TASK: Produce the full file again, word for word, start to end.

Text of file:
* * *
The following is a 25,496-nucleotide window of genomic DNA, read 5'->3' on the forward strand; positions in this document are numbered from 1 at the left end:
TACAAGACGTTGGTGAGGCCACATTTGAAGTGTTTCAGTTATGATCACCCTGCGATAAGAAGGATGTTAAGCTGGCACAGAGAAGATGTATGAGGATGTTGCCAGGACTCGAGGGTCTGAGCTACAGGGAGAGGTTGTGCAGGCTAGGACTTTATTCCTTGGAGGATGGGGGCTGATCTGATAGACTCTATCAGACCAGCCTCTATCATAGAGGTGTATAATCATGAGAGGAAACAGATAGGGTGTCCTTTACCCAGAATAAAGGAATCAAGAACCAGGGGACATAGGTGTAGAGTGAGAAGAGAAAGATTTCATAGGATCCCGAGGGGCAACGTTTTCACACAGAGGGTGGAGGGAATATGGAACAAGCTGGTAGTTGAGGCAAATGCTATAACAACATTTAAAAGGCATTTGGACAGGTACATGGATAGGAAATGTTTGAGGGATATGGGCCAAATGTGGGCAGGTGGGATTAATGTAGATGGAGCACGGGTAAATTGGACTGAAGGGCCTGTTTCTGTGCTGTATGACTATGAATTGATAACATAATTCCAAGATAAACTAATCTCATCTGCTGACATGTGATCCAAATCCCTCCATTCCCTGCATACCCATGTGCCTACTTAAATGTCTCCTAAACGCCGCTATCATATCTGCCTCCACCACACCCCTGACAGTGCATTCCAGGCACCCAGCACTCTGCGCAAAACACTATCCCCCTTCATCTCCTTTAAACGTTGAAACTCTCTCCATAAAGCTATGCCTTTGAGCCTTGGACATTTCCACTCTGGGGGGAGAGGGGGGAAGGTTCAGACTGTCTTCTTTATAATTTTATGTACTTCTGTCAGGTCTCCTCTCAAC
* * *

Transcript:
The following is a 25,496-nucleotide window of genomic DNA, read 5'->3' on the forward strand; positions in this document are numbered from 1 at the left end:
TACAAGACGTTGGTGAGGCCACATTTGAAGTGTTTCAGTTATGATCACCCTGCGATAAGAAGGATGTTAAGCTGGCACAGAGAAGATGTATGAGGATGTTGCCAGGACTCGAGGGTCTGAGCTACAGGGAGAGGTTGTGCAGGCTAGGACTTTATTCCTTGGAGGATGGGGGCTGATCTGATAGACTCTATCAGACCAGCCTCTATCATAGAGGTGTATAATCATGAGAGGAAACAGATAGGGTGTCCTTTACCCAGAATAAAGGAATCAAGAACCAGGGGACATAGGTGTAGAGTGAGAAGAGAAAGATTTCATAGGATCCCGAGGGGCAACGTTTTCACACAGAGGGTGGAGGGAATATGGAACAAGCTGGTAGTTGAGGCAAATGCTATAACAACATTTAAAAGGCATTTGGACAGGTACATGGATAGGAAATGTTTGAGGGATATGGGCCAAATGTGGGCAGGTGGGATTAATGTAGATGGAGCACGGGTAAATTGGACTGAAGGGCCTGTTTCTGTGCTGTATGACTATGAATTGATAACATAATTCCAAGATAAACTAATCTCATCTGCTGACATGTGATCCAAATCCCTCCATTCCCTGCATACCCATGTGCCTACTTAAATGTCTCCTAAACGCCGCTATCATATCTGCCTCCACCACACCCCTGACAGTGCATTCCAGGCACCCAGCACTCTGCGCAAAACACTATCCCCCTTCATCTCCTTTAAACGTTGAAACTCTCTCCATAAAGCTATGCCTTTGAGCCTTGGACATTTCCACTCTGGGGGGAGAGGGGGGAAGGTTCAGACTGTCTTCTTTATAATTTTATGTACTTCTGTCAGGTCTCCTCTCAAC